Tech Ethics on a Living Planet

It is time for a new approach to tech ethics.

Reductionism, narrowly focused optimization, and pursuit of the profit motive have pushed the planet beyond its stable boundaries in almost all living systems.

The future is on the line. It is past time for a scientific revolution.

I’m here to help you do your part.

Tech + Wisdom = A Better World

Hi! I’m Seonaid, and I’ve been working my entire adult life on one problem:

What does it take to build ethical technology?

For me, tech ethics starts with the question of being accurate about our impact in the world.

It requires a willingness to ask hard questions a lot earlier in the process of developing new systems. It demands openness to feedback and a willingness to listen and speak up. And it needs us to develop expertise in courage, relationship and communication skills, deep critical thinking, and intellectual humility.

My bold vision is one of an intentional shaping of a better future – one in which technology serves the living systems of the planet, and in which human needs are universally addressed. For this, we need a framework of Intentional Emergence.

Intentional Emergence

Tech skills on their own can get us into deep trouble. They give us far more power than we are evolved to manage, and let us impact things we didn’t even know about.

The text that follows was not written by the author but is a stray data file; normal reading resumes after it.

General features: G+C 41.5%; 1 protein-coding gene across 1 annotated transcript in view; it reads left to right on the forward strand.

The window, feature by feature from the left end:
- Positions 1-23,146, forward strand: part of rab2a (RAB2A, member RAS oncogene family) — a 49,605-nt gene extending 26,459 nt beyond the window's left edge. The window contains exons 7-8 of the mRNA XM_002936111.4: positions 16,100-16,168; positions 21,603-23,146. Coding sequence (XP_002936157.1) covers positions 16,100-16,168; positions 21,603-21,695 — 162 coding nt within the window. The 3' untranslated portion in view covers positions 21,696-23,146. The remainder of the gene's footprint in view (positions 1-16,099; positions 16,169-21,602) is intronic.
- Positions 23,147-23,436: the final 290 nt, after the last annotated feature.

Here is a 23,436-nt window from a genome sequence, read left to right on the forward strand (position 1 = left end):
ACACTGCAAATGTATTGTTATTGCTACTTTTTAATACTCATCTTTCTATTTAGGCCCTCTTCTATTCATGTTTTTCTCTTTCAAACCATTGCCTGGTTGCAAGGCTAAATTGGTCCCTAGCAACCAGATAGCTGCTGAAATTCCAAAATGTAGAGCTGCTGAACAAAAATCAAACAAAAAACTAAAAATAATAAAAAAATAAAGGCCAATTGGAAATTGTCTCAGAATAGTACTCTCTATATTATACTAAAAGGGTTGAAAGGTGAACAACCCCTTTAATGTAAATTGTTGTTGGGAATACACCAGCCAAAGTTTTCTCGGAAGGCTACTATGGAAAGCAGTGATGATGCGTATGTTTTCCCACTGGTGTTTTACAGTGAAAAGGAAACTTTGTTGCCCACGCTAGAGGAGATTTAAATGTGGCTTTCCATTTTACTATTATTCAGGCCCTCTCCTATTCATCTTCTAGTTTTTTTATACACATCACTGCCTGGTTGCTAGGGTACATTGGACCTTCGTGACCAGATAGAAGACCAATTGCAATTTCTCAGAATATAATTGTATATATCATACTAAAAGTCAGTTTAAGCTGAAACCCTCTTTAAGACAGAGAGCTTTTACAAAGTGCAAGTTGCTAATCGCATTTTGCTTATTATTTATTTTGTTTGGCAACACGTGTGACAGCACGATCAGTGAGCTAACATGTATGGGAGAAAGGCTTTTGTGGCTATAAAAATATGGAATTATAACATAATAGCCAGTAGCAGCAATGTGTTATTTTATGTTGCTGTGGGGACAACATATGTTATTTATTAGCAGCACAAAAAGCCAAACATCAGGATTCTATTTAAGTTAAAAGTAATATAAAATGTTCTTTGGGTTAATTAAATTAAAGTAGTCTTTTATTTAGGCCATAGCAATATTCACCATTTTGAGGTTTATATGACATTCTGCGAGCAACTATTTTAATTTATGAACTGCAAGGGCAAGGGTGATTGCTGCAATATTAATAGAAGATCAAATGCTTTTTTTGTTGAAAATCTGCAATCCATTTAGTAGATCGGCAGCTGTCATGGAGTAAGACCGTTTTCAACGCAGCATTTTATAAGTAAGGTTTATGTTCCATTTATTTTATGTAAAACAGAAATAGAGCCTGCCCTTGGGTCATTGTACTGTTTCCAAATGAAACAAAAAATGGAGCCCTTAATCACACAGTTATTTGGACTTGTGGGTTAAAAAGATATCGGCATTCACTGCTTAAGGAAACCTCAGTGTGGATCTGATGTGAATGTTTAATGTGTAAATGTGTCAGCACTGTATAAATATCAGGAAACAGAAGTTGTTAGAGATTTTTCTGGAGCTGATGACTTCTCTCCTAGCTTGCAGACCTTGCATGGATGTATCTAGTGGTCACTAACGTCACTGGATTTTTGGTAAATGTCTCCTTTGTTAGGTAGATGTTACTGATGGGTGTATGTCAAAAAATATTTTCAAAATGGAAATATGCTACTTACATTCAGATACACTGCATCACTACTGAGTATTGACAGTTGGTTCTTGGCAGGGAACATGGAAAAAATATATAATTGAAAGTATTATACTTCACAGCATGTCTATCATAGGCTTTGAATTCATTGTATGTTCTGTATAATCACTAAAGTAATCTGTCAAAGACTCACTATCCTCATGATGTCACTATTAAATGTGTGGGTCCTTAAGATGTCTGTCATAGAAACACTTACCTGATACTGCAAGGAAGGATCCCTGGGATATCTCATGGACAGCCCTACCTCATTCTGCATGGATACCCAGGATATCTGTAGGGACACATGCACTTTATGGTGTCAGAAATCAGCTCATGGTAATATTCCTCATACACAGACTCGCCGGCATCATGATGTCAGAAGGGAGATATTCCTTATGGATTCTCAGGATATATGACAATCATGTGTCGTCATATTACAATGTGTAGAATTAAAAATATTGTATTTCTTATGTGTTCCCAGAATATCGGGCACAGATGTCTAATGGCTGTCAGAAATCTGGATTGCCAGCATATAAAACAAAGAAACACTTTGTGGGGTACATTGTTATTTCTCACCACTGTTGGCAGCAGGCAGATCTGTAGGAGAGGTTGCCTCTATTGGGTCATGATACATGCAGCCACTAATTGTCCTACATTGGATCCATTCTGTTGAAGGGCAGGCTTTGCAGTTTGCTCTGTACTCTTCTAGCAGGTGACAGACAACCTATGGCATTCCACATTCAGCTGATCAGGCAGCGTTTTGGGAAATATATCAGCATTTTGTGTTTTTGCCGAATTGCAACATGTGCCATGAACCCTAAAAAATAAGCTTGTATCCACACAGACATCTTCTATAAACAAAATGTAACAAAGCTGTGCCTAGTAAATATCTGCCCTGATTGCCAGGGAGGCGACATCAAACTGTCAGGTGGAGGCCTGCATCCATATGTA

The truth is that our work in the world is almost certainly having effects on a suite of complex systems that we haven’t included in our model.

To do this well, we need to be right about three things:

  1. The nature of technology
  2. The nature of complex systems
  3. The nature of people

Technology is never neutral. It creates order somewhere in the world at the expense of making a mess somewhere else. It always chooses winners and losers.

Which brings us to the second problem: complex systems are non-intuitive. They evolve along unpredictable paths, and our sense of what is going on frequently considers too narrow a view. That is to say, “The impacts of the mess our technology makes reverberate through the world in unexpected ways.”

Genuine engagement with complexity requires a different set of skills than building tech.

Problem solving in tech (as currently conceived) is narrowly focused on a linear set of problems. Ethical tech takes a broader view, and demands that we develop monitoring and mitigation plans at the time of inception.

The third thing we need to get right is the people. In this case, I mean the people building it. The technologists, the team leaders, the company owners, and even the funding agents all need to be able to hold onto a bigger vision – taking a place in an emerging economy that doesn’t exist yet.

This is where courage comes in.

How I can Help

I provide coaching for technology professionals who want their work to contribute to a better future.

This involves more than simply identifying the “right thing to do”. It requires a change in attitude, and the courage to follow through. Teams can work with me to better skills in cooperation, communication, and decision-making.